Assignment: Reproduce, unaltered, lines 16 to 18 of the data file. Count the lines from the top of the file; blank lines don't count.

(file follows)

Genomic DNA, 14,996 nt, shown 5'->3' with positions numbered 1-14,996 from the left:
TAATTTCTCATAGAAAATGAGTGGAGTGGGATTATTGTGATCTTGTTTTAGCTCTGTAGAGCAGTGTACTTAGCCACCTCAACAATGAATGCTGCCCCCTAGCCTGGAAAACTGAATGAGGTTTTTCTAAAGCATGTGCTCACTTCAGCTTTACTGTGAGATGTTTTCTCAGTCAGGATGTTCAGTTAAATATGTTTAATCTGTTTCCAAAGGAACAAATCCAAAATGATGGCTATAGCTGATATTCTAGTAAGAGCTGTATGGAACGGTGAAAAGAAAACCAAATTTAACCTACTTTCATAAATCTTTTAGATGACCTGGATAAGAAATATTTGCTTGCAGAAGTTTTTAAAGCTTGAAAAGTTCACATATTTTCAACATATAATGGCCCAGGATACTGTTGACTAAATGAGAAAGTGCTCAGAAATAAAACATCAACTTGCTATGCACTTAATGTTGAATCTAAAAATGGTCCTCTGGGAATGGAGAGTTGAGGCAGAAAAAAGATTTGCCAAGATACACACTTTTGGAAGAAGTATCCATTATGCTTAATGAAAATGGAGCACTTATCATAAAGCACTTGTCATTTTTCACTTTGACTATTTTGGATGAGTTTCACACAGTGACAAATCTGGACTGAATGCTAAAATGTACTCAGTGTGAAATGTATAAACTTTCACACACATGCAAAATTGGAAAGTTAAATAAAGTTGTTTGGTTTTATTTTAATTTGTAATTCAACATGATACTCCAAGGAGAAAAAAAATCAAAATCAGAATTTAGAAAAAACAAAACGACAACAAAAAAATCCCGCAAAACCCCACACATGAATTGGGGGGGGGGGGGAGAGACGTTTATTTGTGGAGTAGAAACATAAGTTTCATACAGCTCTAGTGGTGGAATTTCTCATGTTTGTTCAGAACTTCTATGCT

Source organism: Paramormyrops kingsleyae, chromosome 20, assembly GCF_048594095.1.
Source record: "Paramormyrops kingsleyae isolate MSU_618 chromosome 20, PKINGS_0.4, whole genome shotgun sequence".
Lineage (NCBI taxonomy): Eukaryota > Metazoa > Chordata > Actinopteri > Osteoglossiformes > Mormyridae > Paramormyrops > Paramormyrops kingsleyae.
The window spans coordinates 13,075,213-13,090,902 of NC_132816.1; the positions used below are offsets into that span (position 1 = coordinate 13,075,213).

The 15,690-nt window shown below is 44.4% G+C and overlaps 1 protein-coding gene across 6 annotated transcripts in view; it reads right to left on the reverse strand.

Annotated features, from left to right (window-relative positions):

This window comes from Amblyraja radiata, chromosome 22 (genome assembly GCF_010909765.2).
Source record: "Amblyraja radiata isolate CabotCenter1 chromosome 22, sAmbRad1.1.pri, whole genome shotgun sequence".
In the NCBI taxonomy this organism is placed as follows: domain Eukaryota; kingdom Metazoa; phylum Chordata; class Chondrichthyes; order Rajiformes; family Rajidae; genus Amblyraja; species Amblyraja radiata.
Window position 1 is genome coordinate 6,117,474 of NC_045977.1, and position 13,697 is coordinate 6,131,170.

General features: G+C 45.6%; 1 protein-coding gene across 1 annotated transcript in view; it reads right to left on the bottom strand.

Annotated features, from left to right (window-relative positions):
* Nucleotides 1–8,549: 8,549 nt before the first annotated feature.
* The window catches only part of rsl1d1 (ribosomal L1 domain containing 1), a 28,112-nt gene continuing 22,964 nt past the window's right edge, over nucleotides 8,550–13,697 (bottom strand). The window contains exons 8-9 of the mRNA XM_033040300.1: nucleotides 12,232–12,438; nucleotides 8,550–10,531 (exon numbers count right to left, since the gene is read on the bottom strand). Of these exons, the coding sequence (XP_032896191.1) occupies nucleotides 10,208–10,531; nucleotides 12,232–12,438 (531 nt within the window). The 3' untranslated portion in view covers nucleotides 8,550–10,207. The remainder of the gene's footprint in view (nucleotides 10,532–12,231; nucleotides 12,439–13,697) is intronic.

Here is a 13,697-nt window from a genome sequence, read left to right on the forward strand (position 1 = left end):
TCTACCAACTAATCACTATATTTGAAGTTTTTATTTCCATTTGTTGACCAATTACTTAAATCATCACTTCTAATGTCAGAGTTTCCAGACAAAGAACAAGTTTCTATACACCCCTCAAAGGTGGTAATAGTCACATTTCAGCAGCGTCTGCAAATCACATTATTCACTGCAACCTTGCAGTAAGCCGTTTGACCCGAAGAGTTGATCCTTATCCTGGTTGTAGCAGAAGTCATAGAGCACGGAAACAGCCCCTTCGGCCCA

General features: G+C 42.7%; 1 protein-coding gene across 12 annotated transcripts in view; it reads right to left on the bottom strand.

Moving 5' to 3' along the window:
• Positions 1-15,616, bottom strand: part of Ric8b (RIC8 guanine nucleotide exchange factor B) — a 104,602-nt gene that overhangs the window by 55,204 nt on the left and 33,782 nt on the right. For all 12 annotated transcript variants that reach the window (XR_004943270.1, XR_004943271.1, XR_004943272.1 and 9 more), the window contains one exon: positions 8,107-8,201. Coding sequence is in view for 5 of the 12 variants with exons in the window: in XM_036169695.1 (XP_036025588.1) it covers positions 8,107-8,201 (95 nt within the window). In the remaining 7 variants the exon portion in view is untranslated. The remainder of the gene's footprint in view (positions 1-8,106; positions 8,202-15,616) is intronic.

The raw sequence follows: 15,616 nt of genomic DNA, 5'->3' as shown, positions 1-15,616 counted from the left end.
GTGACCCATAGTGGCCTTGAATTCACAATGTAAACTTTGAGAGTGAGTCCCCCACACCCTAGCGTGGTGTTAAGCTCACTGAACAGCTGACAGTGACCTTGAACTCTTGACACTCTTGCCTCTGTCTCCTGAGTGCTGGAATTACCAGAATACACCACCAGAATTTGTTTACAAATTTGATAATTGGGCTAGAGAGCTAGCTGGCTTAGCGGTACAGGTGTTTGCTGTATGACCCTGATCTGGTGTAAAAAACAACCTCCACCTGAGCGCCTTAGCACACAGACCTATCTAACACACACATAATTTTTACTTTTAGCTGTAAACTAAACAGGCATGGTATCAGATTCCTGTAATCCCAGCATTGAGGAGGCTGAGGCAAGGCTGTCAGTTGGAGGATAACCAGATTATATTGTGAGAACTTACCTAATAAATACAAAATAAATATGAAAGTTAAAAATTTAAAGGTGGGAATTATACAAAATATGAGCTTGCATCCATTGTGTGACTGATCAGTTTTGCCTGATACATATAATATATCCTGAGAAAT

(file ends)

* The window catches only part of rsl1d1 (ribosomal L1 domain containing 1), a 28,112-nt gene continuing 22,964 nt past the window's right edge, over nucleotides 8,550–13,697 (bottom strand). The window contains exons 8-9 of the mRNA XM_033040300.1: nucleotides 12,232–12,438; nucleotides 8,550–10,531 (exon numbers count right to left, since the gene is read on the bottom strand). Of these exons, the coding sequence (XP_032896191.1) occupies nucleotides 10,208–10,531; nucleotides 12,232–12,438 (531 nt within the window). The 3' untranslated portion in view covers nucleotides 8,550–10,207. The remainder of the gene's footprint in view (nucleotides 10,532–12,231; nucleotides 12,439–13,697) is intronic.

Here is a 13,697-nt window from a genome sequence, read left to right on the forward strand (position 1 = left end):
TCTACCAACTAATCACTATATTTGAAGTTTTTATTTCCATTTGTTGACCAATTACTTAAATCATCACTTCTAATGTCAGAGTTTCCAGACAAAGAACAAGTTTCTATACACCCCTCAAAGGTGGTAATAGTCACATTTCAGCAGCGTCTGCAAATCACATTATTCACTGCAACCTTGCAGTAAGCCGTTTGACCCGAAGAGTTGATCCTTATCCTGGTTGTAGCAGAAGTCATAGAGCACGGAAACAGCCCCTTCGGCCCA